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1977 And What Could Have Been, Part I

Duke almost took off a year before Forever’s Team but things didn't go according to plan

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New York Knicks v Charlotte Hornets
Mike Gminksi, shown here with the Charlotte Hornets, was a key building block for Bill Foster’s Duke program
Photo by Nathaniel S. Butler/NBAE via Getty Images

“For all sad words of tongue or pen, the saddest are these, ‘it might have been.’ “

I’m pretty sure John Greenleaf Whittier wasn’t talking about Duke basketball, or even sports in general when he wrote those words.

But he could have been. That’s one of the reasons we watch sports. Baseball has famously been called a game of inches but they all are. A silly centimeter here or there, a slip or a tweak and a game, a season, even a career can change. What happens if Jared Jeffries is called for fouling Carlos Boozer in 2002? What happens if Tony Lang has one more inch of vertical leap in 1994 or Jeff Hall’s 1986 air-ball hits the rim and bounces away from Pervis Ellison? What if Kyrie Irving zigs instead of zags against Butler?

Ah, injuries. Mention Irving, Zion Williamson, Ryan Kelly or Amile Jefferson to a knowledgeable Duke fan and it doesn’t take long to fill in the blanks.

And that’s just this decade.

Which brings us to 1977, January 17 to be exact, when one of those pesky injuries changed the entire arc of what could have been a transformative season for Duke basketball.

Duke came into that season having posted records of 14-12, 12-14, 10-16, 13-13 and 13-14 over the previous five seasons, the program’s worst five-year span since Duke went 37-44 from 1925 through 1929.

Bill Foster was in his fourth season at Duke and he was starting to put together ACC talent. Senior guard Tate Armstrong had averaged 24.2 ppg the previous year and made the 1976 US Olympic team. Classmate Mark Crow was a scoring forward. Sophomore guard Jim Spanarkel was the 1976 ACC Rookie of the Year.

And there was an intriguing big guy, 6-11 Mike Gminski. He had graduated from his Connecticut high school a year early but was supposed to have some promise.

That was about it. Sophomores Harold Morrison and Cameron Hall split the other forward spot. Both were serviceable, at best.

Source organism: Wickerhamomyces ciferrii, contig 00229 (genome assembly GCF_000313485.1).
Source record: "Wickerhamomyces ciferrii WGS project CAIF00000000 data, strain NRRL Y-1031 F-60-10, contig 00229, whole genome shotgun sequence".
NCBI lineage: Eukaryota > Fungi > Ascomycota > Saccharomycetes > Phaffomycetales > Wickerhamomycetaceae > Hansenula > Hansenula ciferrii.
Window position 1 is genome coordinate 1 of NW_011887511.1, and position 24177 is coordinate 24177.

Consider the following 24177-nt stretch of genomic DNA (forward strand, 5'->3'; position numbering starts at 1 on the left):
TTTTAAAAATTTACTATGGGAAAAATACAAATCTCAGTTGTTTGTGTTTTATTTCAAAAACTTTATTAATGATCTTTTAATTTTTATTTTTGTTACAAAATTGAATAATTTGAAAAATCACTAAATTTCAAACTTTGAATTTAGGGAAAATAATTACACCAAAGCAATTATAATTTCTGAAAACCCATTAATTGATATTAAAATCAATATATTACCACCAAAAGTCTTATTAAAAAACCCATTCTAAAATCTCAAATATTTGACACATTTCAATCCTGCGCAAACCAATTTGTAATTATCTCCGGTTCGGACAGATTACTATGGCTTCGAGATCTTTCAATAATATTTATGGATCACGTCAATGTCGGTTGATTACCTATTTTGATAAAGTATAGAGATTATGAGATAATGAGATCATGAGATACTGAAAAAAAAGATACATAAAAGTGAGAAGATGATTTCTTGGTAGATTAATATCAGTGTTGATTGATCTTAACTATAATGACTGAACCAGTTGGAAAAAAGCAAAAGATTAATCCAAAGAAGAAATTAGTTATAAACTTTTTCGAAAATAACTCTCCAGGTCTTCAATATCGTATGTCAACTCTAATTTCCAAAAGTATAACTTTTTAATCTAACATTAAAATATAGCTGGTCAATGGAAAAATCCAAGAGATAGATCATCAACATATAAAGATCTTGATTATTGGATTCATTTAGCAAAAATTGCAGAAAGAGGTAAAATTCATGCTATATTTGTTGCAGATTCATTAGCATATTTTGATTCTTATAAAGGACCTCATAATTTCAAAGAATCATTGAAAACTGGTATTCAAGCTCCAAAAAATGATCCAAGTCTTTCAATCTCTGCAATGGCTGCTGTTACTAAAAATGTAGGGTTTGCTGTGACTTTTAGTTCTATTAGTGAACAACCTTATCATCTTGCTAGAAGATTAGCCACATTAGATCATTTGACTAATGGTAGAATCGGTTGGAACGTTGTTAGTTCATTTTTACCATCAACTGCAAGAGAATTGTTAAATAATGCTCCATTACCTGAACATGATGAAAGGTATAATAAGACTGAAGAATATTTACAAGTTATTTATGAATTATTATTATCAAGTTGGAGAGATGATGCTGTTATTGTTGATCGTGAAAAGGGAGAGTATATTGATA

Foster had signed Italian forward Marco Bonamico to go along with Gminski. But Bonamico decided to stay at home. He ended up winning a silver medal for Italy in 1980, so he was a loss of some consequence.

Then there was Kenny Young, who should have been a junior guard. The 5-10 Young was quick, a good defender, a decent ball-handler and couldn’t shoot a lick.

But he had experience and some talent.

Just not as much as he thought. Prior to the season Young told Foster that he expected to start. When Foster noted that Young was playing behind Armstrong and Spanarkel, Young was on the way to Bucknell, leaving Duke with no experienced backups at guard.

Foster tried to compensate with four walk-ons.

Armstrong and Spanarkel both averaged over 37 minutes per game that season.

The season started at the Big Four Tournament in Greensboro. Duke lost its opener 81-80 to Wake Forest. But Duke recovered to edge NC State 84-82 in the consolation game.

That ended a nine-game Duke losing streak to the Wolfpack, the longest in school history.

Armstrong did his thing, with 50 points. Gminski only scored 17 points in the two games but pulled down 22 rebounds.

Foster wanted to bolster the freshman’s confidence, so he told his team to feed the big man against Johns Hopkins. Gminski hit 10-for-10 from the field and was off and running.

A magical December followed. Washington and their 7-1 senior star James Edwards came to town and fell 83-81. Gminski battled Edwards to a draw and Armstrong scored 35 points, the final two a baseline jumper at the buzzer that decided the game.

Armstrong hit another buzzer-beater against Richmond, 65-63.

But the highlight came in Knoxville, Tennessee against the 15th-ranked Vols. This was the Bernie (Bernard King) and Ernie (Grunfeld) show.

Grunfeld and King combined for 40 points. But Armstrong was the All-American that night, 13-for-21 from the field on the way to a game-high 29 points.

Duke won 81-78, Foster’s first win over a nationally-ranked non-conference team while at Duke.

The Blue Devils entered ACC play at 10-1, the 10-game winning streak the longest since 1966.

But conference play began with a bump in the road. Gminski outplayed Clemson senior Wayne “Tree” Rollins in the ACC opener, in Cameron. But this time Armstrong missed the game winner and Duke fell in overtime.

Duke then took the short trip over to Chapel Hill. This was a UNC team that ended its season losing in the NCAA title game to Marquette, so Duke’s 77-68 loss was neither unexpected nor problematic.

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